“No one else can tell me what to do: I value my freedom too much.”
Obedience is not popular today, although everyone is called to practice this virtue. In terms of religious life, it’s probably the hardest vow to understand in our individualistic culture when resistance to or rebellion against authority is so often seen as a virtue. Mistrust of institutions and of authority, due to a heightened awareness of the abuse of power, makes it hard to see the value of promising to obey any superior. In addition, true freedom is often misunderstood, equated with no limitations.
Genuine freedom is not:
- living without restrictions or constraints
- the ability to cater to every personal whim
- doing whatever we feel like doing whenever we feel like doing it.
Genuine freedom is the ability to make choices in accord with our deepest identity as God’s beloved one, no matter what our situation is. Real freedom is choosing to love, no matter what external constraints or inner pressures we face.
The Paradox of Obedience
The vowed obedience of priests and religious conforms us to Christ, who sought only to do the will of the Father. With this vow, we, like Christ, seek to live God’s will.
Ironically, the greatest limits to our freedom often come not from outside of us, but from within us. We are driven by self-serving needs and wants, often without knowing it. We say we’re doing something because “it’s what God wants,” or “it’s the right thing to do,” but actually most of what we do is at least partly self-serving. I may pray and work really hard to prepare a retreat or book that can change lives, and this is mostly a labor of love. But sometimes I find I also have a few motivations “on the side,” including a desire for appreciation. To want a little appreciation is a normal human desire. But when this desire is exaggerated so that we become driven by it to the point that it shapes our choices, we have become enslaved by our need for the good opinions of others. Our sinfulness, our pride, our weakness, our greed, the need to be right or useful or to dominate others often drive us to take certain actions. In reality, these interior forces are chains binding us, preventing us from living full freedom!
The paradox of obedience is that, in “giving up” our will, or seeking to align our will to God’s will, we become most fully free.
Obedience frees priests and religious from both external and internal constraints that would prevent us from fully living God’s will. With the vow of obedience, God’s will becomes ours.
Conformity to Christ
Like the other vows, obedience is a journey, freeing the priest and religious to follow Jesus more wholeheartedly, to do God’s will completely, in every aspect of his or her life. In a most profound way, the vow of obedience enables the religious to live in union with God, completely offering their whole being—including their will—to God.
In popular culture, a sister’s, brother’s, or priest’s obedience to God directly or through religious superiors is often portrayed as mindless. But mindless obedience is not genuine obedience, which is the submission of our whole being to God–mind, will, heart, and strength! However it is true, as any believer can attest, that God’s ways don’t always make sense to us. Human beings will always experience an element of mystery in God’s plan for creation. In his Letter to the Romans, Saint Paul wrestles with the question of why his fellow Jews rejected Christ, but he concludes his two chapters of anguish and attempts to understand with one of the most beautiful hymns of praise to God’s inscrutable wisdom.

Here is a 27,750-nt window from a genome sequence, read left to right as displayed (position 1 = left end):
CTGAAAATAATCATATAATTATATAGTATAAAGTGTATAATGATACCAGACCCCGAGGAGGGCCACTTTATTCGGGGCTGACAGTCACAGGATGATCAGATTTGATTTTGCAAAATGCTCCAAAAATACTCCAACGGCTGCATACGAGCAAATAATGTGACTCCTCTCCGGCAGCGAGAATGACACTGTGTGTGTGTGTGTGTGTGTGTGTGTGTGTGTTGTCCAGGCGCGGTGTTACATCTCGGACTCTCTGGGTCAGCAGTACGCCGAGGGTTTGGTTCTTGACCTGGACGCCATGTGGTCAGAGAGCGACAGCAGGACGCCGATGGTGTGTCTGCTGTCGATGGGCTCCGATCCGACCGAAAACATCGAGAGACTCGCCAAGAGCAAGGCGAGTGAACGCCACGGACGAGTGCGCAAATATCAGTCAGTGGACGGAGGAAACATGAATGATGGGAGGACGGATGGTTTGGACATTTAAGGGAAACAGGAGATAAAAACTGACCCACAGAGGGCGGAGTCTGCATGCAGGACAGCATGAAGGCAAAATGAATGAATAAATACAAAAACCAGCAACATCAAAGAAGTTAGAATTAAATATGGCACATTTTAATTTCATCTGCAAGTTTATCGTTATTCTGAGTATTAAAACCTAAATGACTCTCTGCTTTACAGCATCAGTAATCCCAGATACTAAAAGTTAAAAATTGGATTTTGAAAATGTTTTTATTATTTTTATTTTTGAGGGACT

“O the depth of the riches and wisdom and knowledge of God! How unsearchable are his judgments and how inscrutable his ways! ‘For who has known the mind of the Lord? Or who has been his counselor?’ ‘Or who has given a gift to him, to receive a gift in return?’ For from him and through him and to him are all things. To him be the glory forever. Amen” (Romans 11:33-36).
It’s also true that obeying God through human authority sometimes doesn’t seem to make much sense. I have to confess that, even after 25+ years of vowed obedience, my opinions and way of doing things almost always seem better to me. The vow of obedience of priests and religious often takes more faith to live, because many aspects of our lives are decided by superiors who speak with the authority of God.* More than once, my transfer or apostolic assignment made no sense to me until later. I’ve also found that when I’ve obeyed in something that I’ve been asked to do, it may not have been easy, but I’ve learned more and been pushed to be more creative and industrious than I would have otherwise. And, I often see that it brings great spiritual fruit to others.
Finally, there are also the times when the faith and suffering that accompany obedience become a means God uses to bless others. We are the Mystical Body of Christ, and obedience to God is always blessed.
Obedience is still the hardest vow for me to live well. But it’s also the vow that gives me the greatest freedom. And I treasure this vow in a special way because of how directly it helps me to live in union with Christ who said, “My food is to do the will of him who sent me and to complete his work” (John 4:34).
*As I’ve covered elsewhere, if a superior tells a sister or priest to do something wrong or sinful, they are obviously not speaking with God’s authority.